Follow rules over MEP’s successor

Have your say

From: Coun Dr Nader (Lib Dem), Hope Street, Hebden Bridge.

I WRITE in response to the hoo-ha over Diana Wallis’s resignation as MEP for the Yorkshire and Humber region (Yorkshire Post, January 23).

I am of course surprised and saddened that she won’t be able to complete her term as our representative in Brussels/Strasbourg, but I feel that she is being unfairly maligned and vilified in the Press and media at large.

Let us not forget that she has given more than a dozen years of unstinting service on behalf of the people of Yorkshire and the Humber, working hard to raise issues as varied as endometriosis, Equitable Life, gender equality, and working for the environment, indeed she was voted the region’s greenest MEP.

In the last two sessions she has addressed Parliament more than a thousand times, asked dozens of questions, put forward 30 motions for resolution, amended nearly 100 reports, drafted some 15 reports, and had an attendance rate of well over 90 per cent. A punishing schedule by any standard, and easily the most active British MEP by a long chalk.

She also succeeded in getting July 11 recognised as the day of Commemoration of the Srebrenica genocide all over the EU and has been awarded the Srebrenica prize in Bosnia. No mean feat especially in the week we commemorate Holocaust memorial day.

I am not alone in wishing her well in all her future endeavours.

As for who should succeed in taking her seat in the European Parliament, the rules are very clear, the person who finished below her should, if he is willing, to take her place. Anything else would be a travesty. It would be ludicrous to exclude that person because he happened to be married to Diana Wallis.

Stewart Arnold won his place on the list on his own merits, fair and square.

If he declines, what next? Would we go down to the next person (who doesn’t live in Yorkshire), or the next (who lost his council seat last May), or to the person who finished fifth on the list? That would be ludicrous.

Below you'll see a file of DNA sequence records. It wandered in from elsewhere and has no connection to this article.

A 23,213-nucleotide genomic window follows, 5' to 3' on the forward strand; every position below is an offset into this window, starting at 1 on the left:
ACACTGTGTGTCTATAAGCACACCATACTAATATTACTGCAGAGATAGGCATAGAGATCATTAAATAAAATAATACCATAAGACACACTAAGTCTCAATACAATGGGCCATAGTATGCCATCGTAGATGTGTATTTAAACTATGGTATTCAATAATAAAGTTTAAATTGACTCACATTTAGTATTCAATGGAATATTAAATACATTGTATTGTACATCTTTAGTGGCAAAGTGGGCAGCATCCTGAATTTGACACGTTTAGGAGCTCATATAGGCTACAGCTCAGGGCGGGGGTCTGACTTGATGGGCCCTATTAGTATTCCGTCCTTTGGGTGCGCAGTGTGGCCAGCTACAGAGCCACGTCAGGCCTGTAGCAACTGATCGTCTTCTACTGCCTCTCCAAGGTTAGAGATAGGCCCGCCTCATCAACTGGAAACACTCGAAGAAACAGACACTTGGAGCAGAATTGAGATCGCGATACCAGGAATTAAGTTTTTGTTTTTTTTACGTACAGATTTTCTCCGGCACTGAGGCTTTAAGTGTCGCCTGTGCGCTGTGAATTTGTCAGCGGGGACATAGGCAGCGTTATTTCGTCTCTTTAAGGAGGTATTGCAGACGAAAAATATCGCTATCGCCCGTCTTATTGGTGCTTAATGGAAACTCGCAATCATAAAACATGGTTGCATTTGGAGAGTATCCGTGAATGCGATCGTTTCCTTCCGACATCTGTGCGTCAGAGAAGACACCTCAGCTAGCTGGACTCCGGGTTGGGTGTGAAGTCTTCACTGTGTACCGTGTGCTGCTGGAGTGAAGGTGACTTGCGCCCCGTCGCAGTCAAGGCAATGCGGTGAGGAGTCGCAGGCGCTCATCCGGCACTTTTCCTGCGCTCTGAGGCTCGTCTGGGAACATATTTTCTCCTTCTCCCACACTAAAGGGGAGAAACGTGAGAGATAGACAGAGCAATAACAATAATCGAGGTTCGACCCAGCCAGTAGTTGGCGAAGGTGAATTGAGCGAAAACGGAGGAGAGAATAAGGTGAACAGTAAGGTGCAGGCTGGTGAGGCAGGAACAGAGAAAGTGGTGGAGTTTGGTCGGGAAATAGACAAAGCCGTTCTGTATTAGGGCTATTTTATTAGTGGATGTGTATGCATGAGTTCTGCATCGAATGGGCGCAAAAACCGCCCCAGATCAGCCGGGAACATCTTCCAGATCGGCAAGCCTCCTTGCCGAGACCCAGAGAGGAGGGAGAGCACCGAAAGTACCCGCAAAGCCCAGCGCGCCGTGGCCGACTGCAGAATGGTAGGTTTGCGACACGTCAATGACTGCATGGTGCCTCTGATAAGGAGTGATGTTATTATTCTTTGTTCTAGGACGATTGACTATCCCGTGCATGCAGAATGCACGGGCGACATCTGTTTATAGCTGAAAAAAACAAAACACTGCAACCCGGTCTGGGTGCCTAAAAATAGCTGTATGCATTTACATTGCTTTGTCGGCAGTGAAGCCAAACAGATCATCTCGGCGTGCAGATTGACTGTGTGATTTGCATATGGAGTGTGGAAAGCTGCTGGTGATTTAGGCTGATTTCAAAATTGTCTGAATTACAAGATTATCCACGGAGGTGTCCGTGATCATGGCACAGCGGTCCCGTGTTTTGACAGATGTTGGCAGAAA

Oh, wait a minute that last person would be me! On second thoughts...

No, let’s play by the rules, stop all the sniping and let Stewart get on with the job of continuing the fine work that Diana has done for so long.

Pledge over caged hens

From: Linda McAvan MEP, Labour spokesperson on Environment, Food Safety and Health, European Parliament.

YOU are right that the ongoing production of eggs from caged hens in some EU countries is distinctly unfair to farmers who have complied with the new higher welfare standards now in place (Yorkshire Post, January 13).

That is why myself and colleagues pressed the European Commission not to grant exemptions from the new rules, despite heavy lobbying from some quarters.

This means that countries which are still producing eggs from caged hens are breaching EU law and we expect the European Commission to act quickly in enforcing the ban and create a level playing field across the EU.

The Commissioner for Health and Consumer Policy, John Dalli, is due to meet with MEPs in February and I will again take this opportunity to press home the importance of this issue for farmers and animal welfare.

Gardens invaded

From: Derek Russell, Aike, Driffield.

AS a resident of Aike, we are visited by the Holderness Hunt which plies its obnoxious “sporting activity” during the hunting season.

The latest visit last weekend was to be one of the worst we have experienced. On two occasions during the day their hounds entered private land, including people’s gardens.

Many of your readers express their support for these people and their “sporting” activity. I would hazard a guess that many have never experienced at first hand the sordid pursuit of a defenceless animal hunted to death in a cruel and callous manner.

I agree that the law surrounding the Hunting Act 2004 needs reviewing; I would suggest that fox hunting needs banning equivocally and without any ambiguities. That day will come sometime in the future and I hope and pray I shall be around long enough to see it.

Complacency in boardroom

From: T Marston, Lincoln.

I WAS interested to read the letters (Yorkshire Post, January 21) from former school governors urging headteachers to take Education Secretary Michael Gove’s advice on dealing sternly with “poor teachers”.

Initially, somebody appointed the “poor teachers” to their positions; probably, if I’m not mistaken, headteachers and governors.

Could it be that here is another example of complacency in the boardroom?

From: Keith Woodard, Belmont Avenue, Calcutt, Knaresborough.

I NOTE Michael Gove’s plan (Yorkshire Post, January 21) to weed out poor teachers – but has anyone thought about where the replacements will come from? Where are the plans to expand teacher training places to fill the gap?

Sanctimony and humbug

From: John Wilson, Wilsons Solicitors, New Road Side, Horsforth, Leeds.

THE juror being jailed for a bit of internet research is a disgrace. We need more lay involvement in the legal process not less, and this will hardly encourage it (Yorkshire Post, January 24).

The real issue is not the juror using a bit of common sense and initiative, but the legal system that conspired to withhold from the jury a fact that a reasonable jury member (eg this one) thought relevant. Who needs lawyers when jurymen can figure it out for themselves (perish the thought)?